Visitors flock to Mandalay’s Seven-Mile Beach this summer

Holiday makers enjoy their vacation at 7th-Mile Beach near Mandalay Photo : Maung Hmway

Due to warmer than average temperatures, visitors are flocking to the Seventh-Mile Beach, as well as the beach resorts on the coast of Dokhtawaddy River, which is a major tributary of the Ayeyawady River.
According to the Sunday report of the Department of Meteorology and Hydrology, the daytime temperature reached 44° C in Mandalay, which is why Seventh-Mile Beach is seeing an increase in visitors from Mandalay and nearby areas.
Regarding the facilities, U Tun Myint, in-charge of the beach, said, “Located between Mandalay and PyinOoLwin, Seventh-Mile Beach is only a one-hour drive from Mandalay and one-and-a-half-hour drive from PyinOoLwin. It is open between 8 a.m. and 6 p.m. on a daily basis. Regularly, the beach is crowded with 500-800 visitors per day. The number of visitors significantly increases to 1,000-1,500 on weekends and public holidays. The majority of visitors are young people. The beach currently charges K2,000 per visitor.”
“Due to the extreme temperature, residents in Mandalay are used to going somewhere to keep themselves cool. The number of visitors usually decreases on rainy days. Earlier, we collected only K1,000 per head. Admission fees were raised to K2,000 starting on the full moon day of Dabaung on 20 March, after we improved customer services for visitors,” he added.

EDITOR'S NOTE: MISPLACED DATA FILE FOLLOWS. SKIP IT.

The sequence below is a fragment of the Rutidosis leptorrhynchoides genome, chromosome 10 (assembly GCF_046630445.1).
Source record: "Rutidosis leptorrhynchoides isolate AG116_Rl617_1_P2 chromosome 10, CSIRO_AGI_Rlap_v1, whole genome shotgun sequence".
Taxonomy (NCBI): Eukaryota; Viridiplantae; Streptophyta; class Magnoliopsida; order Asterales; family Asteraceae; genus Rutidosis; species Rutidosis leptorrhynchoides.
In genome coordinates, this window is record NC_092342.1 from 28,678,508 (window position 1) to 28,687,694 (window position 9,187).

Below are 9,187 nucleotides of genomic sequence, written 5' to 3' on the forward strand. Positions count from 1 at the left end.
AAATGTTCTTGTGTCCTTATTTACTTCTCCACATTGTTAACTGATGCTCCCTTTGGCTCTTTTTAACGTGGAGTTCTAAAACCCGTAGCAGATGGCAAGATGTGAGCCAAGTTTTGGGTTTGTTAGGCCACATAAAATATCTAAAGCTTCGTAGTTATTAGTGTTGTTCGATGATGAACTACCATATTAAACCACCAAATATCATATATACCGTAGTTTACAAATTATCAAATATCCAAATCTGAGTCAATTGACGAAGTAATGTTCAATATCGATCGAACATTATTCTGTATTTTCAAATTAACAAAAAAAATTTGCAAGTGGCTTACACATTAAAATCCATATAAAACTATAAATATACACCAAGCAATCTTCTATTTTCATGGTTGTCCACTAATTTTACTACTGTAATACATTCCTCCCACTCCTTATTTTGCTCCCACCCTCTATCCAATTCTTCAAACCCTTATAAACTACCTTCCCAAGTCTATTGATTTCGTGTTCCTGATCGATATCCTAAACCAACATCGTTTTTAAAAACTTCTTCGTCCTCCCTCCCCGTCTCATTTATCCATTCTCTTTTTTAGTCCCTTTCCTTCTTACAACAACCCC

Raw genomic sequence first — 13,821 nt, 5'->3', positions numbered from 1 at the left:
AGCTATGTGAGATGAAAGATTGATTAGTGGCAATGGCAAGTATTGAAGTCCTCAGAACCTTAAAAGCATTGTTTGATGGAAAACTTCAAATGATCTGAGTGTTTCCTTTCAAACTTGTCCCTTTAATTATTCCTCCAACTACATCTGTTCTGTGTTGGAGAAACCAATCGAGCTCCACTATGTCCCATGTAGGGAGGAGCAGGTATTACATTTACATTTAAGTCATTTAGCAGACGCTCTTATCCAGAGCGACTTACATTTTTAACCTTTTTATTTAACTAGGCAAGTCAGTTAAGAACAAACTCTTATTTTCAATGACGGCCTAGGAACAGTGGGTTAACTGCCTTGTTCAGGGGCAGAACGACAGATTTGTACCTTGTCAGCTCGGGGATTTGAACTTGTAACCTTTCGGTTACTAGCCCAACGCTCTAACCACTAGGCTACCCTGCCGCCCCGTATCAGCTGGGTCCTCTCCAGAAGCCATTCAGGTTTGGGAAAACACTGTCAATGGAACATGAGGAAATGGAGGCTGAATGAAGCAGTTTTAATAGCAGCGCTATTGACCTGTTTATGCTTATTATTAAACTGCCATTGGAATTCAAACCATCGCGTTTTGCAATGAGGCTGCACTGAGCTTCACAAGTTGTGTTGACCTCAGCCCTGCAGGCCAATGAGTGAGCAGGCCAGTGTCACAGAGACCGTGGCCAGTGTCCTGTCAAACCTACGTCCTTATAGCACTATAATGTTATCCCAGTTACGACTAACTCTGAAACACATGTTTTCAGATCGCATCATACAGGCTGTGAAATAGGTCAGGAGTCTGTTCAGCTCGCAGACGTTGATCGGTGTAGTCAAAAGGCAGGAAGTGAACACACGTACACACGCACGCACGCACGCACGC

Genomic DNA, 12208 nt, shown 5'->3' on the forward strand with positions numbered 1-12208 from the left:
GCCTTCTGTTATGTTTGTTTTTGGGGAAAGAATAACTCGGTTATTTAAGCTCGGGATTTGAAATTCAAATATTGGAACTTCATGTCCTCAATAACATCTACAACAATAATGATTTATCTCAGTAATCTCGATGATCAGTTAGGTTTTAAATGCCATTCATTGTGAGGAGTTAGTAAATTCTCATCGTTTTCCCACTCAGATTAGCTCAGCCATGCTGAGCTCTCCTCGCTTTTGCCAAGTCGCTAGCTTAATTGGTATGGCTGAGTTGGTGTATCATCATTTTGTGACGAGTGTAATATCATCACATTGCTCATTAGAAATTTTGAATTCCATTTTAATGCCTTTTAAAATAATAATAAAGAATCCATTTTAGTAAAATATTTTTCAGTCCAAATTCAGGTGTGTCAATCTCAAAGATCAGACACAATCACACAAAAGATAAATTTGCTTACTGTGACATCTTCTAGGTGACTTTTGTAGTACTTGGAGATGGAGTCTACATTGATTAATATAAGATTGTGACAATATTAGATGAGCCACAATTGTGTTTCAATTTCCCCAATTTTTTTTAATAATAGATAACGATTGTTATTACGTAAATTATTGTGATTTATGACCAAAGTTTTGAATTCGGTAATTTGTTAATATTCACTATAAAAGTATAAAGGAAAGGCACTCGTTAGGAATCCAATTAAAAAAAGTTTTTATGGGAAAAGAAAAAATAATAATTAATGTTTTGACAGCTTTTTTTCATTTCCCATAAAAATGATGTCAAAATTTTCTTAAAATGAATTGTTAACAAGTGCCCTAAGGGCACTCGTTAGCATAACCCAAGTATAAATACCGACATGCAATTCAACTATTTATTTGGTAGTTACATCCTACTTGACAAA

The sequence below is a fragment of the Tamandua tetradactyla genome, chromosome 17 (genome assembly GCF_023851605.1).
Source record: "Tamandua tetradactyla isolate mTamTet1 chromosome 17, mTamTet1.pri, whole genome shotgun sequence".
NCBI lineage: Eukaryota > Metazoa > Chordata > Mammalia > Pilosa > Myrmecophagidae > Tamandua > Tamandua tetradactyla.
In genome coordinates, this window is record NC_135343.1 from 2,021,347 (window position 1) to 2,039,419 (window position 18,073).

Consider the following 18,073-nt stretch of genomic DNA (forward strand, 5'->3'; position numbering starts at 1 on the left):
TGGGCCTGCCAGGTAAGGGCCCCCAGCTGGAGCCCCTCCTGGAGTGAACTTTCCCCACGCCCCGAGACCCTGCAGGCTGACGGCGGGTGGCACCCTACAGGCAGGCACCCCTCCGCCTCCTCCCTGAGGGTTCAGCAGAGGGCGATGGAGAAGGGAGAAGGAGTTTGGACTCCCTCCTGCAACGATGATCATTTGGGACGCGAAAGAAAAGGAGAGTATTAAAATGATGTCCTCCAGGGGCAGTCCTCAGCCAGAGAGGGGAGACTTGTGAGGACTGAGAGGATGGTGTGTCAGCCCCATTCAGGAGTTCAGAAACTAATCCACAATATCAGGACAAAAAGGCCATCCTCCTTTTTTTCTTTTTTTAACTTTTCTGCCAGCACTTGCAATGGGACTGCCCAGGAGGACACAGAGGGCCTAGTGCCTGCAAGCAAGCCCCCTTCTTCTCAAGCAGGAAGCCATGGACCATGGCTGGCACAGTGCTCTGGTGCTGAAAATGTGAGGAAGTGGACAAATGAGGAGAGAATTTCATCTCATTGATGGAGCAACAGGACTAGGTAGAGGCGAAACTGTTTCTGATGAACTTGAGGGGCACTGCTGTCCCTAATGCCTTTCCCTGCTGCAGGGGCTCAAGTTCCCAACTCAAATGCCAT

Regarding the beach, Htet Ye Paing, a visitor from NyaungU, said, “I have never been to Seven-Mile Beach. I am now at the beach and it provided an awesome experience for me. There are various facilities to fully enjoy a great beach vacation. During the holidays, we swam in the clean water and played basketball there.” The beach hosts visitors with several entertainment programmes, including music and dance shows, magic shows and games. There is also a car park, food stalls and souvenir shops for visitors. In addition, life guard services are available at the beach, including staff manning life saving boats.

By Tin Maung Lwin (Translated by Khaing Thanda Lwin)

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